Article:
• Navigate grocery customers looking for a certain product to the correct aisle for the store

Mobile technologies are being used in all aspects of supply chain management from manufacturing to the consumer. At Shockoe, we are building smart mobile apps that leverage the latest features available. We work to give suppliers, truck drivers, dispatchers, receivers, retail stores, and customers real-time insights and collaboration using an app they love. What are your thoughts on supply chain mobility benefits? Leave a comment – we’d love to hear how you’re incorporating mobility in your day-to-day. 


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Our experience and core services include strategy & transformation, user experience & design, mobile application development, and API management.

The Buzz Around Beacons

The Buzz Around Beacons

Business Insider recently published an article exploring the world of beacon technology. Many companies from airports to retailers are already using beacon technology. Being app developers ourselves, we pay close attention to anything that presents opportunity in mobile.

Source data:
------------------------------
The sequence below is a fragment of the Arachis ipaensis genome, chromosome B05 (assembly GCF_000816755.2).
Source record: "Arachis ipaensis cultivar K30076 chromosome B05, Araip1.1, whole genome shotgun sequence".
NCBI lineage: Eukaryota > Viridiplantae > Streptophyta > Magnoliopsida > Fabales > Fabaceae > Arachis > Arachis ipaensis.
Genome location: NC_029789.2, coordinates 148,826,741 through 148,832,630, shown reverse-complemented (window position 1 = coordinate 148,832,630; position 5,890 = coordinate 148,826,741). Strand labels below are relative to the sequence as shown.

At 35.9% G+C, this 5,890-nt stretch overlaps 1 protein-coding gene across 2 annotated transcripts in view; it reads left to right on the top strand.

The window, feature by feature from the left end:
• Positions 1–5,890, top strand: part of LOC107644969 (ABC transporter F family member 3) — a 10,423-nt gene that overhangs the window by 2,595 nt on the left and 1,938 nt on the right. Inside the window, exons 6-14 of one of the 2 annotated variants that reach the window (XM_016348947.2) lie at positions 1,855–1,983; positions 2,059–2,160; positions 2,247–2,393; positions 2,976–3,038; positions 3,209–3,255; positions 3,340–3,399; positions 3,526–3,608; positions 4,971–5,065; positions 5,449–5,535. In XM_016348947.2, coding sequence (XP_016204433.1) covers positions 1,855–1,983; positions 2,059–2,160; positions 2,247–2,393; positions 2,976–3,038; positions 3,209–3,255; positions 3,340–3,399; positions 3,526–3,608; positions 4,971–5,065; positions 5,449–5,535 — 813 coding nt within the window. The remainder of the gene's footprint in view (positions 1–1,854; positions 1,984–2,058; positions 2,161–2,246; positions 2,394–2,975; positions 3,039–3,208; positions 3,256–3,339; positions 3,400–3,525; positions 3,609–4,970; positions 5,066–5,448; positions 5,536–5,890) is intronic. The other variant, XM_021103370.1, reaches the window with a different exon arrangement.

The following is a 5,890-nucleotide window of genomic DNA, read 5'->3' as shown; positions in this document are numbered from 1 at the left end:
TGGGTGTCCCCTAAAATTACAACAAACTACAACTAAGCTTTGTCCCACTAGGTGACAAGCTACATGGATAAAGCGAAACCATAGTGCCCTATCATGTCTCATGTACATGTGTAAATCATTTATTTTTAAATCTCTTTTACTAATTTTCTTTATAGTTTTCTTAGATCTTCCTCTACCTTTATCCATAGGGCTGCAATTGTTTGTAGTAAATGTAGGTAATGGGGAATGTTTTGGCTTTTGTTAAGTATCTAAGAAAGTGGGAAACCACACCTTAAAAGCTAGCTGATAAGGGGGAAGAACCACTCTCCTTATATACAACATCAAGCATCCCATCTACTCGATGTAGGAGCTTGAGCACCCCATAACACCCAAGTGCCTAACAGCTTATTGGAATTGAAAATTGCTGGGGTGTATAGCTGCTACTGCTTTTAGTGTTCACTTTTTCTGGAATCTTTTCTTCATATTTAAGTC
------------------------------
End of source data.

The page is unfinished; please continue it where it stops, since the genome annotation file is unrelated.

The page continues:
If you’re new to the concept, a beacon is a small device that broadcasts a Bluetooth low energy (BLE) signal. That signal contains the beacon’s unique identifiers, called a UUID, and a few other data points about it.  Beacons don’t record data, store information or send push alerts. All of that happens through an app.

A real-world example:
I’m attending SXSW, one of the hottest interactive, film and music festivals in the world held in Austin, TX. The official SXSW mobile app was enabled by beacons which significantly improved my registration experience by getting an alert containing my Registration QuickCode when I was in the vicinity of the SXSW registration booth. They also placed 50+ beacons at various event venues in and around the Austin Convention Center allowing SXW to welcome me to a session, encourage me to join discussions about a session within the SXSW app, see which other attendees were at that session and view tweets related to that session.

For a smartphone to be able to detect and make use of a beacon, it must meet four criteria.

(1)  the end user must have an app installed that recognizes beacons
(2)  the device must be Bluetooth enabled
(3)  the user must opt-in to share location with the app
(4)  the device must be running iOS 7 or higher or Android 4.3 or higher